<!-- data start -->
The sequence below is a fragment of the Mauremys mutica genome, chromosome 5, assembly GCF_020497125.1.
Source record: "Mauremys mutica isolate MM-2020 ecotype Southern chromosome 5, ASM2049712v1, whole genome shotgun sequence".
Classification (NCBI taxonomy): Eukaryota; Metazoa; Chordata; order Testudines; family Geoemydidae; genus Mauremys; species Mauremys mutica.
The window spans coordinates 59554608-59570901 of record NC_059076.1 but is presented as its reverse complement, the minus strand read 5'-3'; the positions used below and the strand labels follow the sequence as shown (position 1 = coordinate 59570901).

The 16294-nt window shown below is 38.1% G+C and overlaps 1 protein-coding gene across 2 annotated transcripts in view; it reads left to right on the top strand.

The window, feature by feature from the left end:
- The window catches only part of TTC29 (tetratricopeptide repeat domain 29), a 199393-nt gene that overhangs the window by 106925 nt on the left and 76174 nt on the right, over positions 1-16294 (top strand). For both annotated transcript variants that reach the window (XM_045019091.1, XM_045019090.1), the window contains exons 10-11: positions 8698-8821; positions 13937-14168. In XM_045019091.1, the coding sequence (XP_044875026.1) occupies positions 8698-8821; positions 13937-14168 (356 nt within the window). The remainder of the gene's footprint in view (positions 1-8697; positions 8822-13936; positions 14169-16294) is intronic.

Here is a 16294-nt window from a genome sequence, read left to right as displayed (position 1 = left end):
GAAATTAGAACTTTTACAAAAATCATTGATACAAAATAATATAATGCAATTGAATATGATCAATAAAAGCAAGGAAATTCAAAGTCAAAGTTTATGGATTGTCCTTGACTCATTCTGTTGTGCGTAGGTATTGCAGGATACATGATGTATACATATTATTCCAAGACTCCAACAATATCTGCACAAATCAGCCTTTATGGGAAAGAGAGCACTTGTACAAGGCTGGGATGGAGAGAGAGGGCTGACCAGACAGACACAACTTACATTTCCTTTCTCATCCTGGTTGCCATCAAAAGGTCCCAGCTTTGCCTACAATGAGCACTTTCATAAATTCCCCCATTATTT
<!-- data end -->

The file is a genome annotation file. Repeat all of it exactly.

The sequence below is a fragment of the Mauremys mutica genome, chromosome 5, assembly GCF_020497125.1.
Source record: "Mauremys mutica isolate MM-2020 ecotype Southern chromosome 5, ASM2049712v1, whole genome shotgun sequence".
Classification (NCBI taxonomy): Eukaryota; Metazoa; Chordata; order Testudines; family Geoemydidae; genus Mauremys; species Mauremys mutica.
The window spans coordinates 59554608-59570901 of record NC_059076.1 but is presented as its reverse complement, the minus strand read 5'-3'; the positions used below and the strand labels follow the sequence as shown (position 1 = coordinate 59570901).

The 16294-nt window shown below is 38.1% G+C and overlaps 1 protein-coding gene across 2 annotated transcripts in view; it reads left to right on the top strand.

The window, feature by feature from the left end:
- The window catches only part of TTC29 (tetratricopeptide repeat domain 29), a 199393-nt gene that overhangs the window by 106925 nt on the left and 76174 nt on the right, over positions 1-16294 (top strand). For both annotated transcript variants that reach the window (XM_045019091.1, XM_045019090.1), the window contains exons 10-11: positions 8698-8821; positions 13937-14168. In XM_045019091.1, the coding sequence (XP_044875026.1) occupies positions 8698-8821; positions 13937-14168 (356 nt within the window). The remainder of the gene's footprint in view (positions 1-8697; positions 8822-13936; positions 14169-16294) is intronic.

Here is a 16294-nt window from a genome sequence, read left to right as displayed (position 1 = left end):
GAAATTAGAACTTTTACAAAAATCATTGATACAAAATAATATAATGCAATTGAATATGATCAATAAAAGCAAGGAAATTCAAAGTCAAAGTTTATGGATTGTCCTTGACTCATTCTGTTGTGCGTAGGTATTGCAGGATACATGATGTATACATATTATTCCAAGACTCCAACAATATCTGCACAAATCAGCCTTTATGGGAAAGAGAGCACTTGTACAAGGCTGGGATGGAGAGAGAGGGCTGACCAGACAGACACAACTTACATTTCCTTTCTCATCCTGGTTGCCATCAAAAGGTCCCAGCTTTGCCTACAATGAGCACTTTCATAAATTCCCCCATTATTT